The Web    Google
Time to Remind Users of Security Responsibilities

Time to Remind Users of Security Responsibilities
April 25, 2005

Today as I was walking through the parking garage after work, I was vaguely aware of the loud beeping of a car alarm in the background. I didn't stop. I didn't even turn my head.

As I got into my car, I realized that a few years ago when a car alarm went off, everyone stopped to look. Now, everyone continues on with their business.

And I wonder how effective the car alarm is.

The same reaction has occurred with many security threats. For example, viruses and worms are no longer encountered with horror. When they first started to attack our systems and networks, people panicked at the very thought of them. The first worm made headlines in our daily newspapers, as well as on the evening news. Today, they have become so commonplace that only security types really worry -- and even then we rely on our software and hardware to 'catch' them.

Is this bad?

Complacency can be detrimental to a security program. As people become lax with their security responsibilities, the risk for security breaches becomes higher. It's a direct trade off.

However, getting people to remember their security responsibilities can be a challenge.

One way to do just that is to conduct annual training. The federal government already has this requirement. Annual training should cover the following areas -- at a minimum:

  • Identification and Authentication -- This includes password protection, length of the password, and other computer identification issues;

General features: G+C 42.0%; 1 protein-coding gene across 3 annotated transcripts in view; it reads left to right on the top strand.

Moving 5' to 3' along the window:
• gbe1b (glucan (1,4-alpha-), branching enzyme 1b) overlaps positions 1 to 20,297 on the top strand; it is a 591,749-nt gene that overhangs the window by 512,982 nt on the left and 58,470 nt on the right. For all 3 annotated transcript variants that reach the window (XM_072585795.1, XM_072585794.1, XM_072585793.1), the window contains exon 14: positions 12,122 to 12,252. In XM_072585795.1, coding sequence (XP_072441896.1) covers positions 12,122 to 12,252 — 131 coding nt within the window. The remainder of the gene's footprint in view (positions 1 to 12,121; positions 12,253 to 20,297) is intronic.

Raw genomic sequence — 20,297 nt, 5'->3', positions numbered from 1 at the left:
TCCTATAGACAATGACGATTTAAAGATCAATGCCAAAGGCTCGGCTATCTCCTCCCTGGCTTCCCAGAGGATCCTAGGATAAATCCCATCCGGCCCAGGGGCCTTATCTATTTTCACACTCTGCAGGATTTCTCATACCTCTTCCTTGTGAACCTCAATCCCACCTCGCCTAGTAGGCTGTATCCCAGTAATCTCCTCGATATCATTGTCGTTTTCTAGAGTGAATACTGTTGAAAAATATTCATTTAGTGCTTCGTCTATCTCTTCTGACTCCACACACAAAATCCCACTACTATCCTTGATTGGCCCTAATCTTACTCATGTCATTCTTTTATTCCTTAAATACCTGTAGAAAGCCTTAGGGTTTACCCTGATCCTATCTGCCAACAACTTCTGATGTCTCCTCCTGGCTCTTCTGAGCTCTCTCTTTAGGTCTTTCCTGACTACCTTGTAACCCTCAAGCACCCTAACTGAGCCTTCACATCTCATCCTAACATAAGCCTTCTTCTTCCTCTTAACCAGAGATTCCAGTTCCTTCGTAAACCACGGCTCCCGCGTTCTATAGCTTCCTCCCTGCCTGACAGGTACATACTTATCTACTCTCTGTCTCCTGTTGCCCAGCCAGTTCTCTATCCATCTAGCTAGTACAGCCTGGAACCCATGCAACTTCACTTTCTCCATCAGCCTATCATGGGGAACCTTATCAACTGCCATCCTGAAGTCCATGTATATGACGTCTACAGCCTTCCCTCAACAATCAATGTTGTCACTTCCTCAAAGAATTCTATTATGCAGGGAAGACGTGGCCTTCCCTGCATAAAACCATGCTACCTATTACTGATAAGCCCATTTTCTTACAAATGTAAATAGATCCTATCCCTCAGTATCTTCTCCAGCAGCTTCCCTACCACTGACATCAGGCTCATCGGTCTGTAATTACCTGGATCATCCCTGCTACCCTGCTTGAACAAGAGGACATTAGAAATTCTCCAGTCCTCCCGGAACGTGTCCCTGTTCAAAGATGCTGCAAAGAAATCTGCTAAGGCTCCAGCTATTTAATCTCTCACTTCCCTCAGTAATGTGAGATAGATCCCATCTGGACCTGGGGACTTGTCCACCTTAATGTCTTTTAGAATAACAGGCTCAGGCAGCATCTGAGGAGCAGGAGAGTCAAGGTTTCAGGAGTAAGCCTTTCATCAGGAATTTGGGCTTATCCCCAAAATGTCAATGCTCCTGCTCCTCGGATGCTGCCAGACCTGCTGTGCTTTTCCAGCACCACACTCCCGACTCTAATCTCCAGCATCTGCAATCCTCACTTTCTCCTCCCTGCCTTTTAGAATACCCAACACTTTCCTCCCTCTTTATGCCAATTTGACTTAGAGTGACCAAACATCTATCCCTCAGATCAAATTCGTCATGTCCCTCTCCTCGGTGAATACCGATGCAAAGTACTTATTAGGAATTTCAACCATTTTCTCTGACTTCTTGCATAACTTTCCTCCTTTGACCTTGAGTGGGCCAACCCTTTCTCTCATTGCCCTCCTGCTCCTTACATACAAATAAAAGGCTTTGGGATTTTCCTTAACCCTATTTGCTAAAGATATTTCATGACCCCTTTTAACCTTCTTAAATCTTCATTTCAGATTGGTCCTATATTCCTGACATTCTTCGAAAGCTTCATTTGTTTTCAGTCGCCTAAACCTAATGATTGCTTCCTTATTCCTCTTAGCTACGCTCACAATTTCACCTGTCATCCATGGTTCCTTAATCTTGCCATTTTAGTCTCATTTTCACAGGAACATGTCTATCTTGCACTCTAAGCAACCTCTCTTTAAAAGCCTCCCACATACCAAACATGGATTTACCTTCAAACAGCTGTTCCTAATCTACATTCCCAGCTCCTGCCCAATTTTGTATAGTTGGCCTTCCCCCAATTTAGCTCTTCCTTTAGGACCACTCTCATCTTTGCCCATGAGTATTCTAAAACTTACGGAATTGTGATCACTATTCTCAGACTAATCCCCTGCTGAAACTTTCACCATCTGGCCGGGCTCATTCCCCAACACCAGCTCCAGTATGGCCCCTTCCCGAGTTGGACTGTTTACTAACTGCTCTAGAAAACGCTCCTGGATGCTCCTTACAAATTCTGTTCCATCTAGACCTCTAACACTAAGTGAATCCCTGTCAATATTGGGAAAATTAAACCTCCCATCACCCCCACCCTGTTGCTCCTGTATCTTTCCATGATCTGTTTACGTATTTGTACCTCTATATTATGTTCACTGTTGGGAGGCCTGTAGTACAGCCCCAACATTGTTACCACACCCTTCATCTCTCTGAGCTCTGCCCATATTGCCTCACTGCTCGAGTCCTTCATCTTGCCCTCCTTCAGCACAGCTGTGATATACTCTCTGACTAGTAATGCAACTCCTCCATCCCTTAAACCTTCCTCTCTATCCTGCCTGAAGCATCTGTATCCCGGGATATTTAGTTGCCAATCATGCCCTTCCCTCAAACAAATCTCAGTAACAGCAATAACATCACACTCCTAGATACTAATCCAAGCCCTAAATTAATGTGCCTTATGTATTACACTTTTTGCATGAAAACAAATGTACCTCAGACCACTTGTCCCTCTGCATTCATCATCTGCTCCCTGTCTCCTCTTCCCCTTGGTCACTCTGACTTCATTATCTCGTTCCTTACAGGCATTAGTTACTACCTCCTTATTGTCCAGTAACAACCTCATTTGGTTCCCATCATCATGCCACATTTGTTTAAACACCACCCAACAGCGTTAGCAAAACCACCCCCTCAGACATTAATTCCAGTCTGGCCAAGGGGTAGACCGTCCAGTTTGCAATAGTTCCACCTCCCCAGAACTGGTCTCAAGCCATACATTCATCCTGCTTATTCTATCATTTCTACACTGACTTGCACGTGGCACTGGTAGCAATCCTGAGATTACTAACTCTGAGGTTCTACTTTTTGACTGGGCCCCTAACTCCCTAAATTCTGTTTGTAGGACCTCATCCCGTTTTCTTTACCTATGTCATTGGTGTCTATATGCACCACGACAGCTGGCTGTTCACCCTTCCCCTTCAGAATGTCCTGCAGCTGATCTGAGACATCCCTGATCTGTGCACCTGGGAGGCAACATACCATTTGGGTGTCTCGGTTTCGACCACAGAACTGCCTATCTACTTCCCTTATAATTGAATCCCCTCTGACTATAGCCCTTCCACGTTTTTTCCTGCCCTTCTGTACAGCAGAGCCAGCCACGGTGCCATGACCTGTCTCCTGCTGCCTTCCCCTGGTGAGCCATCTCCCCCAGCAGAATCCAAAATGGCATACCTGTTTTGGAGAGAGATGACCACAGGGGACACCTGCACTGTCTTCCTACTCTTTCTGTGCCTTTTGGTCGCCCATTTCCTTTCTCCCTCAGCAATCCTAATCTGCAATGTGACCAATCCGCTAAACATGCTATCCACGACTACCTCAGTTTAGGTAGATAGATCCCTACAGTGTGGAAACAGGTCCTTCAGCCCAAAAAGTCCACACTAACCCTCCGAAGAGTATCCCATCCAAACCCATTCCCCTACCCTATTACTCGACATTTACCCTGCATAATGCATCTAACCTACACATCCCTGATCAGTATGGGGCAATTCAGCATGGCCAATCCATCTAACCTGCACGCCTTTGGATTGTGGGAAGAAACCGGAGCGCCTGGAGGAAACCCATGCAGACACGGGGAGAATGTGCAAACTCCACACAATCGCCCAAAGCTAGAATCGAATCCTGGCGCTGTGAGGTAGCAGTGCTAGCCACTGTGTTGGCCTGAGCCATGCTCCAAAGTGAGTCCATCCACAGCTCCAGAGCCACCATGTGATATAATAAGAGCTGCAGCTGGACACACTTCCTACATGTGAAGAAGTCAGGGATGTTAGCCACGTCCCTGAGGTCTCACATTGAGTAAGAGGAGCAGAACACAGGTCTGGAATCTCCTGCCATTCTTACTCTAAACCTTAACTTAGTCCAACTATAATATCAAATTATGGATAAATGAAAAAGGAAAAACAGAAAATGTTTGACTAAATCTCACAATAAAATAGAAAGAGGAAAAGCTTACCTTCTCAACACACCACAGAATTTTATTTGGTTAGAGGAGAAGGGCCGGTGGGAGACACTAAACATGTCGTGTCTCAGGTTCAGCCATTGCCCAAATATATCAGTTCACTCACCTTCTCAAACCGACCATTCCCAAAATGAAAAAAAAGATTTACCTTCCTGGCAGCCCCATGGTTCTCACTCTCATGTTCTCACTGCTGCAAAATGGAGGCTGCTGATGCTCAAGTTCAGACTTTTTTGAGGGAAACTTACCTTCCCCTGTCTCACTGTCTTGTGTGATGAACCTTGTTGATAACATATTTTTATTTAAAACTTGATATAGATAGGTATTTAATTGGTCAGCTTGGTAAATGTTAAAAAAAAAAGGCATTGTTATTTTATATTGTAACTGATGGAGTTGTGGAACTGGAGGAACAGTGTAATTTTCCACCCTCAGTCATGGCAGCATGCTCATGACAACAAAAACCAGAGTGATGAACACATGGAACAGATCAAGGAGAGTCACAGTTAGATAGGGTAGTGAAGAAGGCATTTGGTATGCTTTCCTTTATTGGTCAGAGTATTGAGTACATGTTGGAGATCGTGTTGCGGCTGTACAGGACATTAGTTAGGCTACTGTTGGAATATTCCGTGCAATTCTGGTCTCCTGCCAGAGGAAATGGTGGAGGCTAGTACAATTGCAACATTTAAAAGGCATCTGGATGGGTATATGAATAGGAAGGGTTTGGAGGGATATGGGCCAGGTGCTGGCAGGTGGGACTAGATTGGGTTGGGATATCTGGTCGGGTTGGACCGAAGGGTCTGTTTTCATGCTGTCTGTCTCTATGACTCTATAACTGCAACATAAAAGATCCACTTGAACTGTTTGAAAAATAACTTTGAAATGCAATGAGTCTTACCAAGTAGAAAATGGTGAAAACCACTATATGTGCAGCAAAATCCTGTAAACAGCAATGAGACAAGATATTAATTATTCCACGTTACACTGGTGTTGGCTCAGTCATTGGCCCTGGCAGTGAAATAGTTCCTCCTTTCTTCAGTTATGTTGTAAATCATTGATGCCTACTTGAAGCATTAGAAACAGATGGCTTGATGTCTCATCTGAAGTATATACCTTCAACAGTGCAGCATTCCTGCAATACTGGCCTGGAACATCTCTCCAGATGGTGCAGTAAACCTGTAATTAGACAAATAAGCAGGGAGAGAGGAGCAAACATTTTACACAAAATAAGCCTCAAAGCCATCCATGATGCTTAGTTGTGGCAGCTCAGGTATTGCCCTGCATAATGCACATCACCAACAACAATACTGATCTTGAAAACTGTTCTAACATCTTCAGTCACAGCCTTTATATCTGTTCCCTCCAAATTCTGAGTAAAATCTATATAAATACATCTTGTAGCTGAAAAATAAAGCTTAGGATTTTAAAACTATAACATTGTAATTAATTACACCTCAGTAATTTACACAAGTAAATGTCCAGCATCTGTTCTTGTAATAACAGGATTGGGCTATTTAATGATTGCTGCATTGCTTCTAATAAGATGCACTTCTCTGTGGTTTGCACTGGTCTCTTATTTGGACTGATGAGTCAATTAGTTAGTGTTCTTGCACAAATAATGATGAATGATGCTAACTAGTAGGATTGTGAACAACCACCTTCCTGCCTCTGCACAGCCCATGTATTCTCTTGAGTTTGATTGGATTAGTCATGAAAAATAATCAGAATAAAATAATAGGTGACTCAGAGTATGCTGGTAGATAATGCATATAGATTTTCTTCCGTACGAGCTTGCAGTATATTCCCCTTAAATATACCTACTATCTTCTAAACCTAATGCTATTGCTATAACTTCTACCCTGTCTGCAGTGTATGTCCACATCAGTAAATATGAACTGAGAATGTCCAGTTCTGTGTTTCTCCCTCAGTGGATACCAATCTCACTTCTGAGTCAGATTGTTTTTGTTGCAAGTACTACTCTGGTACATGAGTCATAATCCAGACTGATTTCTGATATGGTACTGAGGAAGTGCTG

• Security Breaches -- Make sure it's decided and well known as to who should be notified and what action should be taken if you suspect that a security breach has occurred;
  • Social Engineering -- Many people do not understand that social engineering is one method of getting around the software/hardware defensives. If someone you do not know well begins to ask lots of questions regarding your work, your boss, your office building... you should be suspicious;
  • Ethics -- Security responsibility requires ethics. You need to feel sure that workers will not attempt to go around the security devices installed, or go probing into areas where they have no business being. Make sure you make these rules clear, and make sure employees know what the consequences will be if they break them.
  • Best Practices -- A short overview of industry best practices always is a good idea.

    Another area of enhancing security is to implement and enforce the security policy for the network/system. If people understand the policy, and know that to break the policy will result in punishment, then they will be more likely to uphold the security policy.

    Strong management is necessary to make a security policy work.

  • SunGard to Spin Off Disaster Recovery Biz
  • House Panel OKs Anti-Spyware Bill
  • 6/28: Rbot-CA Allows Remote Access
  • 3/21: Sumon-C an IM and P2P Worm
  • 1/27: Worm_Bropia-D Drops Other Malware
  • 1/18: Zar Worm Sends Tsunami Email
  • Spyware Sneaking into the Enterprise
  • Is Bill Gates Sincere About Security?
  • 8/20: Rbot-GR Has Trojan Abilities
  • 9/3: Forbot-M Worm Has Trojan Functions
  • 1/18: Rbot-TS Worm Spreads to Weak Shares
  • Discussion on Security Camera